So far Benevolent Specialist has organized clinics at the Urban League, the Hmong Institute, Allied Wellness, the Boys & Girls Club, the Beacon homeless day shelter, Bethel Lutheran Church, the Salvation Army, various motels used for temporary housing, the Jesse Crawford Recovery Center, the Owl Creek and Truax neighborhoods and Occupy Madison.

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Christopher Mullen, from Benevolent Specialists Project, assists Bay View resident Thay Seuasouk Seng before she receives her COVID-19 vaccine Wednesday.

Mullen has also organized events with the African American Council of Churches, getting vaccines lined up for seniors with insufficient computer literacy to navigate online vaccine scheduling systems.

“There was no one directly reaching out to these people,” he said.

He said some of the vaccine hesitancy that’s been associated with communities of color is crumbling with the efforts of groups like Bayview, who have trusted staff reaching out to residents to offer shots.

"Word of mouth is huge,” Mullen said. “It’s something to combat vaccine hesitancy. We have to go out into the community. I have to sit by a person that they trust to get people in the door.”

He said the group started with about 100 shots per week, but with more supply expected and more networking with public health staff and community leaders, he expects that number to more than double in coming weeks.

Benevolent Specialist has given out about 1,000 doses of vaccine so far, but the group is hoping for more doses from the state in the future. And because it’s only gotten the Moderna vaccine, the group has vaccinated only 500 people.

'Get it over and done with'

The two-shot regimen has come with logistical issues. Scheduling a second shot can pose problems, especially with a transient population. Mullen said he tries to schedule the second dose at homeless shelters for when people are expected to show up anyway, to pick up mail or eat lunch.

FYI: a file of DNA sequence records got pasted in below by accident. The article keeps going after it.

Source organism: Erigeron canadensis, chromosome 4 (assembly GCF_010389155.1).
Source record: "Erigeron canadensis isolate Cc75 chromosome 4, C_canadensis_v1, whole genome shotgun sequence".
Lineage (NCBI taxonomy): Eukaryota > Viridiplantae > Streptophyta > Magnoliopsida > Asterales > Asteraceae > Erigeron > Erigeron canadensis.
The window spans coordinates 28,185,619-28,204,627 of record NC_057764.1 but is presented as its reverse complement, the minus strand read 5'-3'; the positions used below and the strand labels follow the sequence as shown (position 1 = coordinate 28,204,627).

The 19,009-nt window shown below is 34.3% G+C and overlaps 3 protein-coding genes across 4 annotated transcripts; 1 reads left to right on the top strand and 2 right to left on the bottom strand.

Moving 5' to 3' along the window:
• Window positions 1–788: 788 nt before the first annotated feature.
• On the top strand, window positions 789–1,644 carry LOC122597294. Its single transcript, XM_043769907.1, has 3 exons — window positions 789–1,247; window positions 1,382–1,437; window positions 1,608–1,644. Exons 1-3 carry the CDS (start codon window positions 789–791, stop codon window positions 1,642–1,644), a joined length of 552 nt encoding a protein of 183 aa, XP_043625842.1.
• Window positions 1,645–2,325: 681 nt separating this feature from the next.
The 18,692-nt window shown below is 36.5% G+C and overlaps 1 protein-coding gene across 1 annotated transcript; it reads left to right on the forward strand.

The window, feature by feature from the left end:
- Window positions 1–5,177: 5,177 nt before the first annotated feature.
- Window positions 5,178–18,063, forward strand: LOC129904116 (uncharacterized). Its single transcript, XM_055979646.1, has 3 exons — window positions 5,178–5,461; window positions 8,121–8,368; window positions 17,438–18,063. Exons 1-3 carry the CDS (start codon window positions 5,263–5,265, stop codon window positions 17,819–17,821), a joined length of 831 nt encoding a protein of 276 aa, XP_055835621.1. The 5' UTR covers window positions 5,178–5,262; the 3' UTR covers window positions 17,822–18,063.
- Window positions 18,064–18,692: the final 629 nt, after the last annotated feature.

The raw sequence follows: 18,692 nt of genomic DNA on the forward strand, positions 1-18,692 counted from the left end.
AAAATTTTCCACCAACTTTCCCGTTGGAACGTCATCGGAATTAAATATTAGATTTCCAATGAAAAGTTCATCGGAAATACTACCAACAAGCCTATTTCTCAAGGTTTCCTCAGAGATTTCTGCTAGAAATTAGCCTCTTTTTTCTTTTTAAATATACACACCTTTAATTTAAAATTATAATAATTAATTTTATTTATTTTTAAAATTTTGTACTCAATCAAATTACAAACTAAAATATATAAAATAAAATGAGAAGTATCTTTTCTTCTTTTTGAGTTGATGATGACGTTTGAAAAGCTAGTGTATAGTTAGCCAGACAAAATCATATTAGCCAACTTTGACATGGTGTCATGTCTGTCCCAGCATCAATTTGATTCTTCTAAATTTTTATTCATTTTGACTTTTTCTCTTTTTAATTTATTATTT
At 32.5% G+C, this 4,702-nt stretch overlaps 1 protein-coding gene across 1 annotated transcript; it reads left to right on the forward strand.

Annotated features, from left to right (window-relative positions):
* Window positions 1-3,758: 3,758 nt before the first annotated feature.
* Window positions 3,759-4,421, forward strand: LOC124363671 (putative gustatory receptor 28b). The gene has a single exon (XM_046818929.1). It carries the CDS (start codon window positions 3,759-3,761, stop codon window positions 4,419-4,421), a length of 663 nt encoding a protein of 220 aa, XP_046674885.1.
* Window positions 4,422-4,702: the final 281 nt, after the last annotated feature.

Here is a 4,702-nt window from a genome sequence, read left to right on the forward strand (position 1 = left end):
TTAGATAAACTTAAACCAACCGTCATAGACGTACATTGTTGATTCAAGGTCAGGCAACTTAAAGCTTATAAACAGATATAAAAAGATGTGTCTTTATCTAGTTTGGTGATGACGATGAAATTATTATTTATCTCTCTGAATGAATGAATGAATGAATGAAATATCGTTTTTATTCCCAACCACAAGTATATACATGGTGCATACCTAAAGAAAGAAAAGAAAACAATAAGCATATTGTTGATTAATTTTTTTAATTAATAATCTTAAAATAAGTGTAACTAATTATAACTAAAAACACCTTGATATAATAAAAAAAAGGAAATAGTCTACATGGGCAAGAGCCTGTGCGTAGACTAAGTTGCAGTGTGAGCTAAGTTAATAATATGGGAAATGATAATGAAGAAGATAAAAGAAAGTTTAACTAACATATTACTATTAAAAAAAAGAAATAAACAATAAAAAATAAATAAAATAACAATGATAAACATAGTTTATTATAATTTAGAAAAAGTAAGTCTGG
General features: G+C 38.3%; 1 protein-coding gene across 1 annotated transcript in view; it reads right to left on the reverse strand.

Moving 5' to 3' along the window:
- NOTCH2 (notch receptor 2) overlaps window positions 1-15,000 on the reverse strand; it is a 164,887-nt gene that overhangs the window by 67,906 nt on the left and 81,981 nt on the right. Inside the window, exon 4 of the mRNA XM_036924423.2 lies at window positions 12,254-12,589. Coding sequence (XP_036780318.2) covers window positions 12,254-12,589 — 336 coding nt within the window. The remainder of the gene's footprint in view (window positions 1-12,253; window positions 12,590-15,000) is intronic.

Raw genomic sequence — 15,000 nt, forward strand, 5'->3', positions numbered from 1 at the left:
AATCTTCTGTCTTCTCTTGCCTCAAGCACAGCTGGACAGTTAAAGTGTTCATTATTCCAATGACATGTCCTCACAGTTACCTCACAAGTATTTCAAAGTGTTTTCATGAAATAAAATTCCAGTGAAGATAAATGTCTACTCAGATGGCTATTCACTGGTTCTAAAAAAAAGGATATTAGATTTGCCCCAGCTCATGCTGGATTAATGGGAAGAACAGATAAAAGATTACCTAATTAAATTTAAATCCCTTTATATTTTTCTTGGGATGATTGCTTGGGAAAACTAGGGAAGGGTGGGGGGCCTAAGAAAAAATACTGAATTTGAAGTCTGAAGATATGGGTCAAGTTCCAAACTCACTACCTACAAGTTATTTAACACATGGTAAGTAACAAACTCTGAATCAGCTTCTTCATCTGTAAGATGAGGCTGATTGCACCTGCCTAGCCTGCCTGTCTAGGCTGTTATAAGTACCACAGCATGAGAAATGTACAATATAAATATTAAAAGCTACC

But for a variety of reasons, about 20% to 30% didn’t make their second-shot appointment. So he’s “begging and pleading” with the state for a supply of one-shot Johnson & Johnson vaccine.

Benevolent Specialists capped the number of shots on Wednesday at 40. That about doubles the number of residents at the community of about 200 adults and 100 children that have been vaccinated, said Schorr, Bayview’s program manager.

He thinks he could have found a lot more takers because people are becoming less hesitant as more neighbors get a shot.

“Seeing it at an institution they can trust, a place they know they can trust, and seeing their neighbors get it is part of bridging that gap,” he said.

Maria Gonzales was one of the hesitant ones. But the 51-year-old Bayview resident signed up with her two adult daughters to get a shot on Wednesday.

She said she felt it was “too soon” after the approval of the vaccine to make an informed choice, and she decided to wait and see how others fared. Also, she doesn’t drive, so getting to a vaccine site would have been an inconvenience.

“I was going to wait longer,” she said.

But when she got the notice from Bayview, she changed her mind.

“Might as well get it over and done with,” she said.

Steven Elbow joined The Capital Times in 1999 and has covered law enforcement in addition to city, county and state government. He has also worked for the Portage Daily Register and has written for the Isthmus weekly newspaper in Madison.